Skowhegan woman seeks return of father’s body
Blethen Maine Newspapers, Aug. 2, 2003
By ALAN CROWELL, Staff Writer
SKOWHEGAN — Buried in a cemetery in a small German town near the city of Augsburg is the body of Crystal Towle’s father, and part of her childhood.
Towle, now 26 and living in Skowhegan with her husband and two children, wants them back.
From the time she was 6 until her father died in August 1988, Towle, her mother, two sisters and brother lived a life dominated by a tiny nondenominational church that Towle’s father, Carroll A. Rines, had joined while serving in Germany as a sergeant in the Army.
The church, which Towle calls a cult, determined how they dressed, wore their hair, who they could socialize with and even when they ate — requiring week-long fasts that all of the children had to follow.
Everything worth listening to. All in one place. Pick a plan and start listening for free.
It controlled every facet of the family’s life and its domination ended only when Towle’s father, Carroll A. Rines, a retired sergeant 1st class who had served in Vietnam, died.
Then, Towle’s mother, Effie Rines, broke with the church and moved the four children to Maine.
Church members tracked the family down, harassing Effie Rines and accusing her of taking her children to “Satan’s territory,” according to Effie Rines, who now lives in Norridgewock.
After changing her number four times, Rines said she thought her family was rid of the cult, until Towle received a call from a church member in June.
The church member said that the 15-year lease on Carroll Rines’ grave was up and that unless the family renewed the lease, his body would be removed and “disposed of.”
Repeated efforts to reach members of the church by phone this week were unsuccessful, but Towle has provided documentation of the lease for her father’s grave.
Now Towle has less than three weeks to raise the $4,360 it will take to bring her father back to a grave in the state where he was born and in the country that he served.
“In my heart I feel like my dad should be home,” she said.
A third option, to sign the grave over to the church, Towle refuses to consider because she says she wants her father removed from the control of the church that dominated his life and hers for five years.
“I loved my father a lot and I forgive him for things that happened in my life. I think he was really, really badly influenced by that church,” Towle said.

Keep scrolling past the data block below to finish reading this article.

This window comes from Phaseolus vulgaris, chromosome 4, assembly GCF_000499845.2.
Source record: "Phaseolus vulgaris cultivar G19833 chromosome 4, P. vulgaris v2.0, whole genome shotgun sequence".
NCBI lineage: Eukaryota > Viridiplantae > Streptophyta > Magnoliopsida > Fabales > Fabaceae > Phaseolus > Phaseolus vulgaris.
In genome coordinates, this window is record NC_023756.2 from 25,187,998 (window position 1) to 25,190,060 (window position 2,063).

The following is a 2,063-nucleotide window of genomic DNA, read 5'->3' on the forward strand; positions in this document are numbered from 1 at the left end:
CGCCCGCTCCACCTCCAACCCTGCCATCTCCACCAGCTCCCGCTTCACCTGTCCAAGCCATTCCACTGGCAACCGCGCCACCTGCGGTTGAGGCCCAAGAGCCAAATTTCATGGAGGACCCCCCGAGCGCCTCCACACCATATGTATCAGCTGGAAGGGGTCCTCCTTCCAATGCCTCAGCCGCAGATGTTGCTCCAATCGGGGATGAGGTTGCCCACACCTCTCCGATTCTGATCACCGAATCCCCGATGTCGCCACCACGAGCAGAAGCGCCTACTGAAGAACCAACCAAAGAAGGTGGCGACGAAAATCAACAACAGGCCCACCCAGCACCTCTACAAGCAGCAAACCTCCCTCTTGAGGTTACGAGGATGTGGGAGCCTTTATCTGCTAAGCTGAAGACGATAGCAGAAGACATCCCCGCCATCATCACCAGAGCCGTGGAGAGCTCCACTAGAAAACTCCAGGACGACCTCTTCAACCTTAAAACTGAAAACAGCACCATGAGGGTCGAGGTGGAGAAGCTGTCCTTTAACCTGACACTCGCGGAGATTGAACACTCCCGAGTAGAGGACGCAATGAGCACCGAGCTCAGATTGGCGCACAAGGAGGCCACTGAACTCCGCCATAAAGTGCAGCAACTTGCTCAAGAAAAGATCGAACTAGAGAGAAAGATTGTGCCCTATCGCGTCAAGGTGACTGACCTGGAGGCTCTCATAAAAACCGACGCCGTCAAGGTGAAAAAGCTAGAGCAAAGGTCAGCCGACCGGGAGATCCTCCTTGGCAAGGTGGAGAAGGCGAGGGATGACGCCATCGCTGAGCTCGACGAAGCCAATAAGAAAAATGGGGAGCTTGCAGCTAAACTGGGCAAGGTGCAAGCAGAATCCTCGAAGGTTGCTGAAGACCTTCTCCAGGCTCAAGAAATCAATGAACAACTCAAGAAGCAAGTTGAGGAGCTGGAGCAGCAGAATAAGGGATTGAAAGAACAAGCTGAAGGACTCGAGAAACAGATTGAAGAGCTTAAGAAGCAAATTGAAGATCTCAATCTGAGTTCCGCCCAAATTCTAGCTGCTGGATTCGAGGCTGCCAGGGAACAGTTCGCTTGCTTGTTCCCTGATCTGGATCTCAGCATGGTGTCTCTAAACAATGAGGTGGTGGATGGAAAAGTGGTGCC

Growing up in the United States when her father was stationed in Massachusetts, Towle said she remembers piggyback rides, her father teaching her to ride a bike and family camping trips.
“But when he got heavily involved in the church, it was school, sleep and eat. That was it,” Towle said. “I feel I lost all my childhood.”
Towle’s father, a thin man with dark hair and huge hands who was so tall at 6 feet, 7 inches that Towle remembers it hurt her neck to look up to him, joined the church when he was serving in Augsburg, Germany, and his family was still in Massachusetts.
Towle said she remembers packing her toys after her father called the family to join him.
“He said once you get here, we have a lot to talk about,” she said.
When they arrived in Germany, their toys, their television and anything that smacked of America was thrown away.
Even a Raggedy Ann doll was discarded for fear of witchcraft.
But perhaps most disturbing was the change in Towle’s father.
A sometimes stern man raised on a farm in Harmony, he became a harsh disciplinarian, sometimes tapping his children’s heads with a hammer or the handle of a screwdriver for a perceived misdeed.
A wooden board inscribed with a Bible verse was used for more formal punishment.
The children were kept isolated from all outside influences, home schooled in the family basement and forbidden from playing with children outside the church community.
Because of the church’s mistrust of modern technology, faith healing was prescribed for illness.
When Towle had appendicitis at 8, she endured flu-like symptoms for two weeks until her mother finally convinced her father to take her to the hospital where doctors rushed her into surgery for a burst appendix.
“Their way of living was strictly by the Bible,” Towle said.
When Carroll Rines became ill with lung cancer, the influence of the church only became more pronounced.
Obedient to the church, Rines at first refused medical treatment. But as his illness progressed, he was finally taken to a military hospital, where he died Aug. 20, 1988.
When he died, church members decided what to do with the body and two women members of the church told Edith Rines they would move into her house to help her raise her family.
It was then that Edith Rines rebelled, using words that Towle had never heard before.
She told the two women that she was going to move her family back to the United States to be with family members.
Rines said this week that it was a shock to discover that her husband’s body could be returned to his country after 15 years.
She said having him here would be good for her children and she believes it is what her husband wanted in his final days battling cancer.
“At the end, he grabbed my hand and he said ‘home.’ And the tears came and I knew right then he wanted to come home,” she said.
We appreciate your support
One way in which you can support us — at no additional cost to you — is by shopping at Amazon.com.
Our website includes affiliate links, which means we get a small commission — at no additional cost to you — for each qualifying purpose. For instance, as an Amazon Associate Religion News Blog earns from qualifying purchases. That is one reason why we can provide this service free of charge.